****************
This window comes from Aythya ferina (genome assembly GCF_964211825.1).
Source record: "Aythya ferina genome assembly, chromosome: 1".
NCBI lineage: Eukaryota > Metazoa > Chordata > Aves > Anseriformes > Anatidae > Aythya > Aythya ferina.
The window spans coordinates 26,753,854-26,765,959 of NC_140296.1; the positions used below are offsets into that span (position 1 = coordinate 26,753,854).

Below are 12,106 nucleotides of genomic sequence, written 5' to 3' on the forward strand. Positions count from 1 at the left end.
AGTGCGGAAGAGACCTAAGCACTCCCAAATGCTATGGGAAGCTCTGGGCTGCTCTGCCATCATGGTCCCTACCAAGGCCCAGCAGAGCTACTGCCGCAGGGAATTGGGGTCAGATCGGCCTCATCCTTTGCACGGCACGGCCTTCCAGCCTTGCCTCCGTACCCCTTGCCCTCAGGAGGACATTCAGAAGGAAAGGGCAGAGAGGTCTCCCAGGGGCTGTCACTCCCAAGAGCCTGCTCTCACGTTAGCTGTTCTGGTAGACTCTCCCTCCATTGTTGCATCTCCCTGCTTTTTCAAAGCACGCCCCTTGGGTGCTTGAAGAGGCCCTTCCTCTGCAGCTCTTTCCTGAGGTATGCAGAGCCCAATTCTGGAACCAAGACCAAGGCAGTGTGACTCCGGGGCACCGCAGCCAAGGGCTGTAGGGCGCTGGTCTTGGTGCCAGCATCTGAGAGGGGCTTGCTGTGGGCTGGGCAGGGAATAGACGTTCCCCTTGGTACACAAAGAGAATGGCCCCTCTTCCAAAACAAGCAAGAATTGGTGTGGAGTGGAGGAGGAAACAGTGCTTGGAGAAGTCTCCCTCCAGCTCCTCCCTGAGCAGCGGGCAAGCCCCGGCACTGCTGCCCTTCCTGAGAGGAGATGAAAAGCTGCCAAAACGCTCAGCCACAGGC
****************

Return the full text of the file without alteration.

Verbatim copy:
This window comes from Aythya ferina (genome assembly GCF_964211825.1).
Source record: "Aythya ferina genome assembly, chromosome: 1".
NCBI lineage: Eukaryota > Metazoa > Chordata > Aves > Anseriformes > Anatidae > Aythya > Aythya ferina.
The window spans coordinates 26,753,854-26,765,959 of NC_140296.1; the positions used below are offsets into that span (position 1 = coordinate 26,753,854).

Below are 12,106 nucleotides of genomic sequence, written 5' to 3' on the forward strand. Positions count from 1 at the left end.
AGTGCGGAAGAGACCTAAGCACTCCCAAATGCTATGGGAAGCTCTGGGCTGCTCTGCCATCATGGTCCCTACCAAGGCCCAGCAGAGCTACTGCCGCAGGGAATTGGGGTCAGATCGGCCTCATCCTTTGCACGGCACGGCCTTCCAGCCTTGCCTCCGTACCCCTTGCCCTCAGGAGGACATTCAGAAGGAAAGGGCAGAGAGGTCTCCCAGGGGCTGTCACTCCCAAGAGCCTGCTCTCACGTTAGCTGTTCTGGTAGACTCTCCCTCCATTGTTGCATCTCCCTGCTTTTTCAAAGCACGCCCCTTGGGTGCTTGAAGAGGCCCTTCCTCTGCAGCTCTTTCCTGAGGTATGCAGAGCCCAATTCTGGAACCAAGACCAAGGCAGTGTGACTCCGGGGCACCGCAGCCAAGGGCTGTAGGGCGCTGGTCTTGGTGCCAGCATCTGAGAGGGGCTTGCTGTGGGCTGGGCAGGGAATAGACGTTCCCCTTGGTACACAAAGAGAATGGCCCCTCTTCCAAAACAAGCAAGAATTGGTGTGGAGTGGAGGAGGAAACAGTGCTTGGAGAAGTCTCCCTCCAGCTCCTCCCTGAGCAGCGGGCAAGCCCCGGCACTGCTGCCCTTCCTGAGAGGAGATGAAAAGCTGCCAAAACGCTCAGCCACAGGC